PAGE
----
Our latest Featured Artist is the fantastic Lana Arkhi, 50, who’s based in Broadstairs, Kent. Lana is a Russian-born British painter with a unique vision and tone. Her depictions of figures and shapes reveal new sides of ordinary objects, and her paintings make a vivid impression. Read on to find out more…
How did you get started as an artist?
As I recollect, at the age of 4, drawing a horse. As a child I enjoyed drawing and painting more than all other girlish pursuits. When I was 15 I entered Art college and eventually graduated from the Moscow University of Lenin.
I began my artistic career as a painter of large murals and now I am a member of the Royal Society of Miniature Painters, Sculptors and Gravers. You never know where life might lead you.
What inspires you to be creative?
Much of my work is commissioned, so my clients often inspire me with their mandates. I paint a lot of animals and pets so trying to capture their personalities is demanding and rewarding. Testimonials from my clients energise me and drive me forward.
In September 2017 I was honoured to be elected a member of the Royal Miniature Society. I now get to exhibit my work every year alongside very talented artists such as Elizabeth Meek, Alison Griffin, Michael Coe. That inspires me.
How would you describe your creative process?
If it’s not commissioned, my work is often spontaneous. Ideas can appear after visiting a theatre or an art exhibition, or sometimes just out of thin air. I can keep an idea in my head for months and then realise it at the most unpredictable moment.
What’s your favourite medium to work in and why?
As a professional artist and art tutor I work in many different mediums and styles. Often, I use watercolours, acrylics, oils, pastels, onglaze and underglaze porcelain paints in both realistic and abstract forms.
In addition to from these classic mediums I like trying new materials and tools. For example, last year I started running Anime & Manga Drawing workshops where we use twin-tipped markers.
Sometimes I teach my students how to paint in abstract styles using a variety of tools and materials – for instance, using palette knives with fluorescent acrylics or techniques such as pouring acrylic paints.
How do you tackle a blank canvas?
With commissions, you are given a precept, so the image is usually predetermined. So, in those cases my assignment is to uncover the art in the image.
Sometimes, I have an idea in my head for quite a while and I implement it on canvas only when I have clarity in my mind. On other occasions my students leave a lot of paint on their palettes and, not wanting to waste it, I begin painting a work for which there is no clear idea at the beginning – I just start painting.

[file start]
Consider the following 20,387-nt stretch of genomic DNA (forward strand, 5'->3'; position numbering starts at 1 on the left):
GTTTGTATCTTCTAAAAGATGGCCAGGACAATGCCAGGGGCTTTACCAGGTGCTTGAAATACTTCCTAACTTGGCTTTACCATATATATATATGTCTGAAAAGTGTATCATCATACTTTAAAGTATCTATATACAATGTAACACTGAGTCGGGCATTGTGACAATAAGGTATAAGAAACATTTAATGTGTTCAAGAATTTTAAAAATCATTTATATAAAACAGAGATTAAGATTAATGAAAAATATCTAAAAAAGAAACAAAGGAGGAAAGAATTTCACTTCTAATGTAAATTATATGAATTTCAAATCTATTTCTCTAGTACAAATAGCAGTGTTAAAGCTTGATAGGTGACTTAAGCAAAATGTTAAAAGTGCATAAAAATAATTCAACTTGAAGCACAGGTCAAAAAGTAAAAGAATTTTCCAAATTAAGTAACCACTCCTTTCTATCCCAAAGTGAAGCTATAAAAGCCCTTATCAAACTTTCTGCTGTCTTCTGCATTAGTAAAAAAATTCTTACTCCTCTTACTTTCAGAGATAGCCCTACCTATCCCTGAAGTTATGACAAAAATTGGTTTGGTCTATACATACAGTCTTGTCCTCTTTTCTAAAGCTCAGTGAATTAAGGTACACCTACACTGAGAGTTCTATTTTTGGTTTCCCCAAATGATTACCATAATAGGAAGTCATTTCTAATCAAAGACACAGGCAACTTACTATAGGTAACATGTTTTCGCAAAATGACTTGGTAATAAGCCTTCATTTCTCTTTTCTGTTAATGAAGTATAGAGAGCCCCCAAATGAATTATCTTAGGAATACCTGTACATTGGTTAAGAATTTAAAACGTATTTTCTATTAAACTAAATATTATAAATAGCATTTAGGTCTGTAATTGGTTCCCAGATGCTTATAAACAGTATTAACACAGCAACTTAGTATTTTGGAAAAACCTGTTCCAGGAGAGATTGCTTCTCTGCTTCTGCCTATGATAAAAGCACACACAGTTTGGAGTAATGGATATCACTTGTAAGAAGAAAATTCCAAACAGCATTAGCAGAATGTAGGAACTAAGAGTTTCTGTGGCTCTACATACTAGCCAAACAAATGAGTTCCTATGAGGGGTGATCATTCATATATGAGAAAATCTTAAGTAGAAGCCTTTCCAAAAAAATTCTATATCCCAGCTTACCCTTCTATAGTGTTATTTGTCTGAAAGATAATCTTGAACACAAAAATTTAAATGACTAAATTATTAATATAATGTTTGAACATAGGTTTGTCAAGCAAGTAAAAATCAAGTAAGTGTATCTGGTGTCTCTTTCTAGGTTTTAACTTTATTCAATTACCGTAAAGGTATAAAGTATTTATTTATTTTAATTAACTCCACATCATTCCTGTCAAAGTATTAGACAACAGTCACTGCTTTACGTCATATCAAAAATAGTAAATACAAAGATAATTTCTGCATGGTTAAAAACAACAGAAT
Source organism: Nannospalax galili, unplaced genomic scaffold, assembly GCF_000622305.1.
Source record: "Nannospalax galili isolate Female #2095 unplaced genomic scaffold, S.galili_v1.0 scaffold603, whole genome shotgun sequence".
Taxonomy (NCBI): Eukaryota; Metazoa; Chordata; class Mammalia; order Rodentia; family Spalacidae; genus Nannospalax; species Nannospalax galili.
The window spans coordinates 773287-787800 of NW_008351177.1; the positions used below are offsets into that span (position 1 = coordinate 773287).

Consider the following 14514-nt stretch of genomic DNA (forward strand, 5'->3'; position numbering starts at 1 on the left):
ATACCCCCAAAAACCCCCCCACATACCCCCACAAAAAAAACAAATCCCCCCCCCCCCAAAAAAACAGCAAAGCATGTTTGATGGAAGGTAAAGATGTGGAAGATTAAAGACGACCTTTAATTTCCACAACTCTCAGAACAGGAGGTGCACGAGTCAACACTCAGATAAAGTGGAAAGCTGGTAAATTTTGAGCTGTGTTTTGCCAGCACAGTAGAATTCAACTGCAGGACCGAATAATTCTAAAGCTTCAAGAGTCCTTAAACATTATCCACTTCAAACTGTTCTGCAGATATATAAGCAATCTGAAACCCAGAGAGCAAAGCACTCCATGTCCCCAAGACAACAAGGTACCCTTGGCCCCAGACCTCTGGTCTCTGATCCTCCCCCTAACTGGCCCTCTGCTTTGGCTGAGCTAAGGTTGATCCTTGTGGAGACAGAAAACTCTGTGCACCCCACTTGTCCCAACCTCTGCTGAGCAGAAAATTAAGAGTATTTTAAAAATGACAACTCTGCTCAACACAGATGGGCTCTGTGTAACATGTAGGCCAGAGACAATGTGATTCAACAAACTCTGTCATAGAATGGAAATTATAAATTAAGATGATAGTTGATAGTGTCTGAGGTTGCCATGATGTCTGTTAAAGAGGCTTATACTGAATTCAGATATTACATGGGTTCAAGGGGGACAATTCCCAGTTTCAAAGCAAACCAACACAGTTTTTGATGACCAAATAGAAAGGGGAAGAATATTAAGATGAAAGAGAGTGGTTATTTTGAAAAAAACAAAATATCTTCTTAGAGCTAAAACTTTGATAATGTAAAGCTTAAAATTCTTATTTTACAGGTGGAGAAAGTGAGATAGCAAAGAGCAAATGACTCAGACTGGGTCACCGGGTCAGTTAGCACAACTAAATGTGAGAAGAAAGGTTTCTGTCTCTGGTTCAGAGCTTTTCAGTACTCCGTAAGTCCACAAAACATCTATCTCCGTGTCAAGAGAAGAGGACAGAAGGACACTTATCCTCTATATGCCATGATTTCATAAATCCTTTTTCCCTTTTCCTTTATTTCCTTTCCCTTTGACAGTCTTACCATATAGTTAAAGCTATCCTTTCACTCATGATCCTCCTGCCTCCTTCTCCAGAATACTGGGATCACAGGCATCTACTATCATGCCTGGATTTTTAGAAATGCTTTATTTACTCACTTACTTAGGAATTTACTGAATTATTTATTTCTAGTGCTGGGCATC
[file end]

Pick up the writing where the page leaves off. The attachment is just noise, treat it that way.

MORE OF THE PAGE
What do you find the most challenging about the creative process?
The lack of time. I have so many ideas but not enough time to realise them all. Each day is short, and life is much too short!
Being an art tutor, I work a lot with young artists. Almost all of them say that they struggle to create, but their main problem is that they are not brave enough. After a few lessons with me they feel more confident and, as a result, produce amazing paintings.
Art helps build self-esteem which is very important in life. Art helps to express your feelings and share your ideas with the world. I say to my students that every person is talented, you just need the time to discover your talent and the bravery to exhibit it.
In which ways do you differentiate your work from that of other creatives?
Being a Member of the Royal Society of Miniature Painters I create extremely detailed artwork, whether it be miniatures or large canvases.
What are your most essential tools?
I regularly use different brushes such as squirrel, kolinsky or synthetic as well as palette knives and ink pens. Different strokes for different folks!
What’s your studio/workspace like?
I work everywhere: at home, in my studio and in my gallery. In my studio I run art classes, so there I have lots of different types of media and materials – even a kiln because I work a lot with porcelain.
Do you have a favourite art tip that you can share with our readers?
Paint as much as you can. Only experience and hard work can make you a good artist. Never give up! If you like what you do, have the courage to continue it even in the face of criticism or ridicule from those who don’t know any better.
Where can our readers find out more about you?
If you’d like be one of our future Featured Artists please get in touch! Email us at firstname.lastname@example.org with a few examples of your artwork and a little about yourself.